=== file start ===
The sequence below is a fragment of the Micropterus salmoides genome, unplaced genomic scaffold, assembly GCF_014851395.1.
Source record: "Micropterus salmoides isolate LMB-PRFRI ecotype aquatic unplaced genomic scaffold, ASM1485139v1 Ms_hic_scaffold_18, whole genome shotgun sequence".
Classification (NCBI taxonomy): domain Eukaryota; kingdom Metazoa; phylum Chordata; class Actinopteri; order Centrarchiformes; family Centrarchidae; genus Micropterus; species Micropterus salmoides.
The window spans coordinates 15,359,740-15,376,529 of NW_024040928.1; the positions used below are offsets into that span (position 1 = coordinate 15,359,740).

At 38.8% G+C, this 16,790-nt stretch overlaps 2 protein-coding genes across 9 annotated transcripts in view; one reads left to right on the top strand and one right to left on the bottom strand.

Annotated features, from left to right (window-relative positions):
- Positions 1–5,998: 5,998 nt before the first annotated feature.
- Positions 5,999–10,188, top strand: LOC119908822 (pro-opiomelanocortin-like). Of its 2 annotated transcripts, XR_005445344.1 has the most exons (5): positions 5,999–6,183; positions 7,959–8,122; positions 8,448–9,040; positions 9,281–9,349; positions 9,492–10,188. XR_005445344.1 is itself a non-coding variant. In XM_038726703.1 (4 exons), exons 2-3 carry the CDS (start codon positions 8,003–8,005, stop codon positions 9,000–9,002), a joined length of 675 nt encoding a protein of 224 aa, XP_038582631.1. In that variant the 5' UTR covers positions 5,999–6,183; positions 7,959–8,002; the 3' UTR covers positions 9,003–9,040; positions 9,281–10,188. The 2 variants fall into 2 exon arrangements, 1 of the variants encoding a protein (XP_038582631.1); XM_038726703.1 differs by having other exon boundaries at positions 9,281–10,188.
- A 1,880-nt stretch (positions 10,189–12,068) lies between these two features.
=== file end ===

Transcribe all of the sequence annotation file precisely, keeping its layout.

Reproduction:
The sequence below is a fragment of the Micropterus salmoides genome, unplaced genomic scaffold, assembly GCF_014851395.1.
Source record: "Micropterus salmoides isolate LMB-PRFRI ecotype aquatic unplaced genomic scaffold, ASM1485139v1 Ms_hic_scaffold_18, whole genome shotgun sequence".
Classification (NCBI taxonomy): domain Eukaryota; kingdom Metazoa; phylum Chordata; class Actinopteri; order Centrarchiformes; family Centrarchidae; genus Micropterus; species Micropterus salmoides.
The window spans coordinates 15,359,740-15,376,529 of NW_024040928.1; the positions used below are offsets into that span (position 1 = coordinate 15,359,740).

At 38.8% G+C, this 16,790-nt stretch overlaps 2 protein-coding genes across 9 annotated transcripts in view; one reads left to right on the top strand and one right to left on the bottom strand.

Annotated features, from left to right (window-relative positions):
- Positions 1–5,998: 5,998 nt before the first annotated feature.
- Positions 5,999–10,188, top strand: LOC119908822 (pro-opiomelanocortin-like). Of its 2 annotated transcripts, XR_005445344.1 has the most exons (5): positions 5,999–6,183; positions 7,959–8,122; positions 8,448–9,040; positions 9,281–9,349; positions 9,492–10,188. XR_005445344.1 is itself a non-coding variant. In XM_038726703.1 (4 exons), exons 2-3 carry the CDS (start codon positions 8,003–8,005, stop codon positions 9,000–9,002), a joined length of 675 nt encoding a protein of 224 aa, XP_038582631.1. In that variant the 5' UTR covers positions 5,999–6,183; positions 7,959–8,002; the 3' UTR covers positions 9,003–9,040; positions 9,281–10,188. The 2 variants fall into 2 exon arrangements, 1 of the variants encoding a protein (XP_038582631.1); XM_038726703.1 differs by having other exon boundaries at positions 9,281–10,188.
- A 1,880-nt stretch (positions 10,189–12,068) lies between these two features.